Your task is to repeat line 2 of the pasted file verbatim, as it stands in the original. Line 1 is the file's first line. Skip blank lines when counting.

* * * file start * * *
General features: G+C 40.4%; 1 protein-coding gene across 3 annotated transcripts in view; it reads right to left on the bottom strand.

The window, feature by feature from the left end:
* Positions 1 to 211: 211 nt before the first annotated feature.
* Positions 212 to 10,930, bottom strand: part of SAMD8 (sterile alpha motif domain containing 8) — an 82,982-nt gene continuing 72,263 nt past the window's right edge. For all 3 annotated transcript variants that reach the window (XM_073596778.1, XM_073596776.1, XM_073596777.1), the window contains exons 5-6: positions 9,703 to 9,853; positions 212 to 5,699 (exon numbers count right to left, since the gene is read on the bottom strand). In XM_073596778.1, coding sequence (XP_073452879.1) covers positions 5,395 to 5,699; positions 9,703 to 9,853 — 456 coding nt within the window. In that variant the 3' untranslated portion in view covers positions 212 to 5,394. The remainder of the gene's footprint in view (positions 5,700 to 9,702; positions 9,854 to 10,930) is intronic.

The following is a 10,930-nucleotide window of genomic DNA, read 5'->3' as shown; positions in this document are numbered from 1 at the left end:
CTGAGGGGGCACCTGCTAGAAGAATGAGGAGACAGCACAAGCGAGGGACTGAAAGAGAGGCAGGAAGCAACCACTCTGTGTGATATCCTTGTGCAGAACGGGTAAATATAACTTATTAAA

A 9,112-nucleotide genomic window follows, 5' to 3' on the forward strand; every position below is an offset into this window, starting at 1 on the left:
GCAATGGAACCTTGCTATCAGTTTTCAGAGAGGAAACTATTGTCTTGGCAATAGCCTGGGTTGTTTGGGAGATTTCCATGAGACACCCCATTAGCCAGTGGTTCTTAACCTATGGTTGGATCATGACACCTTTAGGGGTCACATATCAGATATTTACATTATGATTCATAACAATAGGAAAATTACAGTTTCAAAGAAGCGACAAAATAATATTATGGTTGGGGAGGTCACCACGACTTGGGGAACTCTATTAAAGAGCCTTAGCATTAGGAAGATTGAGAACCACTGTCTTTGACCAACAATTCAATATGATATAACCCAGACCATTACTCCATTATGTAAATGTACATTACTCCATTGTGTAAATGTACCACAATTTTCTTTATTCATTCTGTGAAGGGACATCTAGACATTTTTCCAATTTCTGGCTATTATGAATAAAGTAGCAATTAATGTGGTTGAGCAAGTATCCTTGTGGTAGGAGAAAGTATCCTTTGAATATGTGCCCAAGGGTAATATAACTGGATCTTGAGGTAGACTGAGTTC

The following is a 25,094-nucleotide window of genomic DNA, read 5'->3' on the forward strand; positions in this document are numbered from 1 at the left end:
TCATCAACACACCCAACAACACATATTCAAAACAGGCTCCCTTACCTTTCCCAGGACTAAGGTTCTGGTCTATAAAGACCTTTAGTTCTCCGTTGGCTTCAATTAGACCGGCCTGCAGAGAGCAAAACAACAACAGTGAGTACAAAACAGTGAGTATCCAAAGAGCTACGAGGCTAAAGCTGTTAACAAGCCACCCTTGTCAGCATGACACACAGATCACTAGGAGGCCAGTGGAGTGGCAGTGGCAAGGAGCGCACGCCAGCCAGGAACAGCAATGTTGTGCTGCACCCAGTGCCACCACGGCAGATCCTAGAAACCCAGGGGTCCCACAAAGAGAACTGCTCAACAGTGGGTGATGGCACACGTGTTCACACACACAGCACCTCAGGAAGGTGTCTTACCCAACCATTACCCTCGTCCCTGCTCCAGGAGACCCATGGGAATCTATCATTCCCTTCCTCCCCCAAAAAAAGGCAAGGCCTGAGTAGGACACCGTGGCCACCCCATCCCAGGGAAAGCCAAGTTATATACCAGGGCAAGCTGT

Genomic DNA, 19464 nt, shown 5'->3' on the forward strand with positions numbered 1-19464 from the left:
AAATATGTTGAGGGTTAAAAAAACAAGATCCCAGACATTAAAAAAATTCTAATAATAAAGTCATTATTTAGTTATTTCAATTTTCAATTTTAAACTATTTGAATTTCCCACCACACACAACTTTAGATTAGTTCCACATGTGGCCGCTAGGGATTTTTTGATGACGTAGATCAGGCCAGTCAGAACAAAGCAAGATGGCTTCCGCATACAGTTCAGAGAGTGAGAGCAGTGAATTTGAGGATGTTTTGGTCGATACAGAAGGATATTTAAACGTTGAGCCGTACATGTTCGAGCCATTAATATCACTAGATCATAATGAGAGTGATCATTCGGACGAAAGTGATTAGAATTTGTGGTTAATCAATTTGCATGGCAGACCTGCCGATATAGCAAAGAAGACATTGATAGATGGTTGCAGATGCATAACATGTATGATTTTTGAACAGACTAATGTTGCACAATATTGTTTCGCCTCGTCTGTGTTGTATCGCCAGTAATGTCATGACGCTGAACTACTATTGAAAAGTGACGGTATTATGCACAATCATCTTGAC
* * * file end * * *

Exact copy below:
The window, feature by feature from the left end: